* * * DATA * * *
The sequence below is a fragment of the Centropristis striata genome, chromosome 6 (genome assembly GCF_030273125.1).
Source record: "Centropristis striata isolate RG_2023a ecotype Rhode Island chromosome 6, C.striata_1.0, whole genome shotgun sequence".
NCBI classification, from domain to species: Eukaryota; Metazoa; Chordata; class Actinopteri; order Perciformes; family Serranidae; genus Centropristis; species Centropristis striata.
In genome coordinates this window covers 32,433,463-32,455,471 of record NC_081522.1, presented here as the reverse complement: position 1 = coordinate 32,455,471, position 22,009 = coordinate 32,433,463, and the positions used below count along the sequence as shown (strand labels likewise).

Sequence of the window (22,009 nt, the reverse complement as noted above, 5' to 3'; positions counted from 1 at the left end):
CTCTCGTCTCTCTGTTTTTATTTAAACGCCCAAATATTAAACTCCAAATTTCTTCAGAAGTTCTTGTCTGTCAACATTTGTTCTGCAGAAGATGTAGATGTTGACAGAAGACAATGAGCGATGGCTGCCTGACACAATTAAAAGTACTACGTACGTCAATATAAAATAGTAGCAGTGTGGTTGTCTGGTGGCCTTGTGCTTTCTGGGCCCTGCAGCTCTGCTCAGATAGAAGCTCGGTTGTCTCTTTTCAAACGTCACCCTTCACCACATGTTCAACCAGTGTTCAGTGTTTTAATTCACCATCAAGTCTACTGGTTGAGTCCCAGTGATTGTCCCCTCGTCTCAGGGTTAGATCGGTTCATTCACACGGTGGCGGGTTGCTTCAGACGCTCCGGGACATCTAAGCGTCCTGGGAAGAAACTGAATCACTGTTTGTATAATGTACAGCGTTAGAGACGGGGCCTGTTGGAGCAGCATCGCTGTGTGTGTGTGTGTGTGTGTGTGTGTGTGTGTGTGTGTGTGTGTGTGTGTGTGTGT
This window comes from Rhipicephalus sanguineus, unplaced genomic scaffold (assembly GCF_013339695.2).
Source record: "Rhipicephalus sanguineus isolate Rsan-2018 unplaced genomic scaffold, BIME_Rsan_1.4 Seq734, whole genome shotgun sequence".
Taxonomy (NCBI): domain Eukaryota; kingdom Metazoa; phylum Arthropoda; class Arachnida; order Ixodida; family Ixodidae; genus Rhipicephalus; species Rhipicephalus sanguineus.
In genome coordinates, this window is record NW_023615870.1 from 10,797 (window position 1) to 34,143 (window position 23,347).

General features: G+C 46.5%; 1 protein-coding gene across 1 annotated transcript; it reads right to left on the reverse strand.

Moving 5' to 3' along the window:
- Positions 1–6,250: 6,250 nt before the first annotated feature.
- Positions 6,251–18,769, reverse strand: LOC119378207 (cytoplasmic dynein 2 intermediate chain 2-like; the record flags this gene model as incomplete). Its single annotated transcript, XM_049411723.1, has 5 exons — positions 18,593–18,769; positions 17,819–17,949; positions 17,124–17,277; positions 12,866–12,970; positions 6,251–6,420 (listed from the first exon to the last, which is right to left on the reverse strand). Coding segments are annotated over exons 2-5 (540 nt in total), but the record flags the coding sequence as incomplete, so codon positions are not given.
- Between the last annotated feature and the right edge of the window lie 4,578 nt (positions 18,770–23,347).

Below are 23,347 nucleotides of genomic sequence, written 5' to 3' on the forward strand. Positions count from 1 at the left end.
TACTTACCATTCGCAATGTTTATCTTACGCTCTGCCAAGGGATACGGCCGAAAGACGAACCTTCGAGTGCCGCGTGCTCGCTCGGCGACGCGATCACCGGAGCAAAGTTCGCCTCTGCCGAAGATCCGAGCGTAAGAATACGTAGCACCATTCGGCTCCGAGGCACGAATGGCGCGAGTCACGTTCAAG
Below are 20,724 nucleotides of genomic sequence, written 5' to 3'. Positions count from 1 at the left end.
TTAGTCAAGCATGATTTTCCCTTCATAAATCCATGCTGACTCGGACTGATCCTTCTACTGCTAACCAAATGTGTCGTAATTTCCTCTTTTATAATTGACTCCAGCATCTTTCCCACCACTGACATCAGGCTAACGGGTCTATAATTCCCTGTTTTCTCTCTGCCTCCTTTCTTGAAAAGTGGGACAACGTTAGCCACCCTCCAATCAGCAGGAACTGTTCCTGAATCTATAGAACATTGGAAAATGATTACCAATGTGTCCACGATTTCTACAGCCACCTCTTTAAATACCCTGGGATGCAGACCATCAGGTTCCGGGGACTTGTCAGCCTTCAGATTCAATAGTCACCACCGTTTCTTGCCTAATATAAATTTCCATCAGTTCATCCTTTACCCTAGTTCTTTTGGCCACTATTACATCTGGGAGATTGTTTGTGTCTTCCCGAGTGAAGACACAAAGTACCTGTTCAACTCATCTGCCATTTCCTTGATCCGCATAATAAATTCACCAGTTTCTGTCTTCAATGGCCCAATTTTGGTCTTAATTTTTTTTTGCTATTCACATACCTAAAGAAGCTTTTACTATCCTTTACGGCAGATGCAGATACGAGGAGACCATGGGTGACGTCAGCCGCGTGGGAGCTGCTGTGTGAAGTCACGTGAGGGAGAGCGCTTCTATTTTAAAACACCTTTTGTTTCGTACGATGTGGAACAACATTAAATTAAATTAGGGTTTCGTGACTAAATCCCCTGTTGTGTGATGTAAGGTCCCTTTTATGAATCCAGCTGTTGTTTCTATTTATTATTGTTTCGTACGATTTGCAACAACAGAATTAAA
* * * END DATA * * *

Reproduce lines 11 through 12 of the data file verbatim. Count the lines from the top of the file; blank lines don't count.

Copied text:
General features: G+C 46.5%; 1 protein-coding gene across 1 annotated transcript; it reads right to left on the reverse strand.

Moving 5' to 3' along the window: